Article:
Despite the existence of a vigorous and powerful Communist Party Greece alone of the countries of Eastern Europe was not taken over by the Communist in the post-war period.1 In trying to explain why the Greek Communists failed to achieve power between 1943 and 1949 we have to try to answer four basic questions. First: Why did E.A.M./E.L.A.S., the Communist-dominated resistance movement in wartime Greece, fail to achieve the kind of almost total control of active resistance achieved by Tito and the Partisans in Yugoslavia and Enver Hoxha and the L.N.C. in Albania? Second: Why did E.A.M./E.L.A.S., having none the less secured control of much of the country by the time of its liberation in October 1944, not seize power as the Germans withdrew and present the Western allies with a fait accompli which, given the existing state of public opinion in Great Britain and the United States, Churchill and Roosevelt would have been unable to counter decisively even had they been so inclined? Third: What did the Communists hope to achieve in the ‘Second Round’, the Communist insurgency in Athens in December 1944, and if this insurgency did represent a serious bid for power, why did it fail? Fourth: Why did the last and least ambiguous Communist bid for power, the civil war of 1946–49, known as the ‘Third Round’, end in ignominious defeat for the Communist Party of Greece (K.K.E.).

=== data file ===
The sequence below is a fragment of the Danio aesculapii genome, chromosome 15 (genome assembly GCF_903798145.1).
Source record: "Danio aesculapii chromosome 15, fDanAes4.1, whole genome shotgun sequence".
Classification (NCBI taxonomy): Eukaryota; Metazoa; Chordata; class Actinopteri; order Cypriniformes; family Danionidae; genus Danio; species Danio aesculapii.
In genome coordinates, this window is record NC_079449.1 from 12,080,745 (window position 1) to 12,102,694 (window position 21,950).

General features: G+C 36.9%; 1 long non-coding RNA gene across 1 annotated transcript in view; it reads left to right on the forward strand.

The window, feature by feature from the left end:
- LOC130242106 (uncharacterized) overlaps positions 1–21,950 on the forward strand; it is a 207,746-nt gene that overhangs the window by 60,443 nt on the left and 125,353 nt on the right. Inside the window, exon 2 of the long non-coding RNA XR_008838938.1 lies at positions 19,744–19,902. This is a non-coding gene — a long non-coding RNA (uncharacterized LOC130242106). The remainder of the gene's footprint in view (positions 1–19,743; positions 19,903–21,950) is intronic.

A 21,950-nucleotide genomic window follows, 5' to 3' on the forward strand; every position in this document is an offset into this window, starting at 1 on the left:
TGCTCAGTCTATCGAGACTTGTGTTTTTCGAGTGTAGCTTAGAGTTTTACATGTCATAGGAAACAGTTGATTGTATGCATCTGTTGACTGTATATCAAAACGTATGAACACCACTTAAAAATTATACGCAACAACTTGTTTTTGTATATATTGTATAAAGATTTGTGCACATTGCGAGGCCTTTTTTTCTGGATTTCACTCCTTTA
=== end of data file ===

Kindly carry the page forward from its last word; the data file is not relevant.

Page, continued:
Communist Party Central Committee Soviet Government Greek Government Fait Accompli 
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© Palgrave Macmillan, a division of Macmillan Publishers Limited 1977

Authors and Affiliations

  • Richard Clogg

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